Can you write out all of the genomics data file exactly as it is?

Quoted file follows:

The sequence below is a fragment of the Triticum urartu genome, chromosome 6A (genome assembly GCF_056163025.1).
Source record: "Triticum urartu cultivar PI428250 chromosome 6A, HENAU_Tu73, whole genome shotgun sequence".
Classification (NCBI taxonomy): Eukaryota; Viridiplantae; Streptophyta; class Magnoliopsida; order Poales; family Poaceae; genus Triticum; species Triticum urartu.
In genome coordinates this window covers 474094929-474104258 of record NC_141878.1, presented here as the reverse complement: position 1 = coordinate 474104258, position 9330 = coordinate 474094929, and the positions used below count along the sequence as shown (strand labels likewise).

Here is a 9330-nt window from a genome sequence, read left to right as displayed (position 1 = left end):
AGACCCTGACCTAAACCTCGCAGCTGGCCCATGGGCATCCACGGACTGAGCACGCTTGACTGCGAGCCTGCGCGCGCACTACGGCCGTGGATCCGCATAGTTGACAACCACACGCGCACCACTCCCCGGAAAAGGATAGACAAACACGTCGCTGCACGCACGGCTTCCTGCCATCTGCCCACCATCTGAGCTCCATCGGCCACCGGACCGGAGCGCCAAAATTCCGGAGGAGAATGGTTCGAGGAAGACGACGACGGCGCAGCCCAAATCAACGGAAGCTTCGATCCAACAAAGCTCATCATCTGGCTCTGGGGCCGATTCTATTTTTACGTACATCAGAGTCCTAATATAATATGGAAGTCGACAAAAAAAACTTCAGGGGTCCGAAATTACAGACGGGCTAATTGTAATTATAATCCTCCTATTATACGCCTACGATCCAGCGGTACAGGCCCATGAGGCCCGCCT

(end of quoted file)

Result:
The sequence below is a fragment of the Triticum urartu genome, chromosome 6A (genome assembly GCF_056163025.1).
Source record: "Triticum urartu cultivar PI428250 chromosome 6A, HENAU_Tu73, whole genome shotgun sequence".
Classification (NCBI taxonomy): Eukaryota; Viridiplantae; Streptophyta; class Magnoliopsida; order Poales; family Poaceae; genus Triticum; species Triticum urartu.
In genome coordinates this window covers 474094929-474104258 of record NC_141878.1, presented here as the reverse complement: position 1 = coordinate 474104258, position 9330 = coordinate 474094929, and the positions used below count along the sequence as shown (strand labels likewise).

Here is a 9330-nt window from a genome sequence, read left to right as displayed (position 1 = left end):
AGACCCTGACCTAAACCTCGCAGCTGGCCCATGGGCATCCACGGACTGAGCACGCTTGACTGCGAGCCTGCGCGCGCACTACGGCCGTGGATCCGCATAGTTGACAACCACACGCGCACCACTCCCCGGAAAAGGATAGACAAACACGTCGCTGCACGCACGGCTTCCTGCCATCTGCCCACCATCTGAGCTCCATCGGCCACCGGACCGGAGCGCCAAAATTCCGGAGGAGAATGGTTCGAGGAAGACGACGACGGCGCAGCCCAAATCAACGGAAGCTTCGATCCAACAAAGCTCATCATCTGGCTCTGGGGCCGATTCTATTTTTACGTACATCAGAGTCCTAATATAATATGGAAGTCGACAAAAAAAACTTCAGGGGTCCGAAATTACAGACGGGCTAATTGTAATTATAATCCTCCTATTATACGCCTACGATCCAGCGGTACAGGCCCATGAGGCCCGCCT